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New trial data for Keytruda in triple-negative breast cancer

Keytruda plus chemotherapy showed significant and meaningful improvement

Merck & Co – known as MSD outside the US and Canada – has revealed additional data for its blockbuster immunotherapy for high-risk, early-stage triple-negative breast cancer (TNBC) following a recent US Food and Drug Administration (FDA) rejection in this indication.

TNBC is an aggressive and hard-to-treat subtype of breast cancer, representing around 15% of all breast cancer worldwide, approximately 300,000 cases every year. Patients who are PD-L1 positive represent a subgroup of about 40% of this total.

The new results – from the phase 3 KEYNOTE-522 trial – showed that Keytruda (pembrolizumab) met the dual-primary endpoint of event-free survival (EFS) for the treatment of high-risk early-stage TNBC patients.

Although detailed results were not revealed, Merck & Co said that, based on an interim analysis, neoadjuvant Keytruda plus chemotherapy followed by adjuvant Keytruda as monotherapy showed a statistically significant and clinically meaningful improvement in EFS compared to chemotherapy alone.

“Keytruda is the first immunotherapy to show positive results for event-free survival in patients with high-risk early-stage TNBC, a particularly aggressive form of breast cancer,” said Roy Baynes, senior vice president and head of global clinical development, chief medical officer, Merck Research Laboratories.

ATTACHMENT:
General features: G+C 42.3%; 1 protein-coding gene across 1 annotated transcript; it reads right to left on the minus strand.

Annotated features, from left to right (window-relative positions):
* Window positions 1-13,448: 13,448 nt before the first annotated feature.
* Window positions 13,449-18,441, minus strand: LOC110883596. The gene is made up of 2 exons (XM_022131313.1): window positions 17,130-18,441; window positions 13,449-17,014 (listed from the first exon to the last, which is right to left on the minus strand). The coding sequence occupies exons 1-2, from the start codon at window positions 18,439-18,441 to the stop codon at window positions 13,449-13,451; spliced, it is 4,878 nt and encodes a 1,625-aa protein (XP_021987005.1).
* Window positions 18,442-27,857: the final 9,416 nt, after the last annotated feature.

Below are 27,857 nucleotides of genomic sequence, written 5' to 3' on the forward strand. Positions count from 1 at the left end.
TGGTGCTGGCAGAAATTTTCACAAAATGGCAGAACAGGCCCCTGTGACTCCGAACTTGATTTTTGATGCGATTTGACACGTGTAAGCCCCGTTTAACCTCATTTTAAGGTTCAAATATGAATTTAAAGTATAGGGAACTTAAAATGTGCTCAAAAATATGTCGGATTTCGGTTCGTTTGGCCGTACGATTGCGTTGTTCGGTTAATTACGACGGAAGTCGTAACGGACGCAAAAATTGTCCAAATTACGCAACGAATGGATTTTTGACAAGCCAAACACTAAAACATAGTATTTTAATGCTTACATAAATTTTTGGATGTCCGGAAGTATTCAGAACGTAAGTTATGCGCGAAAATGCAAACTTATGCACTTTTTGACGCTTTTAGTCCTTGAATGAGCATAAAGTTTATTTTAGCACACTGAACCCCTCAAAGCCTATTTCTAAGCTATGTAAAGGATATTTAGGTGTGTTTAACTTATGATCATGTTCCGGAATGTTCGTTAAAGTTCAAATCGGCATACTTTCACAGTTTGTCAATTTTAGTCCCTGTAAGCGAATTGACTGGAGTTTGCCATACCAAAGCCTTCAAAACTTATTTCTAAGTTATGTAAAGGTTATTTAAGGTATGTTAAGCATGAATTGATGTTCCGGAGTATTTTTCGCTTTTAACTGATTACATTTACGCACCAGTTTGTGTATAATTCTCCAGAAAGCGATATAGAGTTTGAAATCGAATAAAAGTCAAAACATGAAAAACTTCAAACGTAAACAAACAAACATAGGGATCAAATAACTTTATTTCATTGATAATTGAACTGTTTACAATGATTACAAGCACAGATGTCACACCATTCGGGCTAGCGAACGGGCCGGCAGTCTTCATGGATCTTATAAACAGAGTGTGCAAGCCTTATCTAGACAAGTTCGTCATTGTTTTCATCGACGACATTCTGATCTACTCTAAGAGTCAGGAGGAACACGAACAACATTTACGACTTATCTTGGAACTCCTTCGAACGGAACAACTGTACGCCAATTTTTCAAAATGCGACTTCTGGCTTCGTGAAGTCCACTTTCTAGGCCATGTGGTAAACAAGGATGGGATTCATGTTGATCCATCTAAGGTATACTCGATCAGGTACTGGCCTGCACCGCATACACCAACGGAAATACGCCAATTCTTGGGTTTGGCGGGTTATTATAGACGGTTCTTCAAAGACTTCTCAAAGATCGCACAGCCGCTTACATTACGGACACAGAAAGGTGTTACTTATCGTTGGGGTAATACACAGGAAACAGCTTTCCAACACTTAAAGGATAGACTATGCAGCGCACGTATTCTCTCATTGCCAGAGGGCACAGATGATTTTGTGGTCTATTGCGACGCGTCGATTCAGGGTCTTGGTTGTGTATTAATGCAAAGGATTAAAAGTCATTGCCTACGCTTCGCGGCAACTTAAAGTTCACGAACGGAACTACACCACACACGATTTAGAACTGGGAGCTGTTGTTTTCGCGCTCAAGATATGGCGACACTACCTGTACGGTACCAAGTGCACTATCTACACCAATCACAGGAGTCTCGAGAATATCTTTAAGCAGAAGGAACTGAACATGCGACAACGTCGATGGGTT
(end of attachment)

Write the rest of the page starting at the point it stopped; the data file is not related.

In 2019, Merck & Co revealed analysis of pathologic complete response (pCR) rates from Keynote-522, showing a statistically significant increase in this marker for Keytruda plus chemotherapy compared to chemotherapy alone in the same TNBC patient population, regardless of PD-L1 status.

In March 2021, the US Food and Drug Administration (FDA) issued Merck & Co a complete response letter (CRL) rejecting a supplemental biologics licence application (sBLA) in TNBC, based on the pCR data and early interim EFS findings.

The FDA’s oncologic drugs advisory committee (ODAC) voted 10-0 that a regulatory decision for Keytruda in early-stage, high-risk TNBC patients should be delayed until further data from KEYNOTE-522 became available.

“The improvement in pathological complete response rates initially observed following pre-operative treatment was encouraging, and now that we are seeing the data mature after four years to include a statistically significant improvement in event-free survival, we look forward to working with the FDA and other global authorities to bring this new option to patients as quickly as possible,” commented Baynes.

Article by
Lucy Parsons

14th May 2021

From: Research

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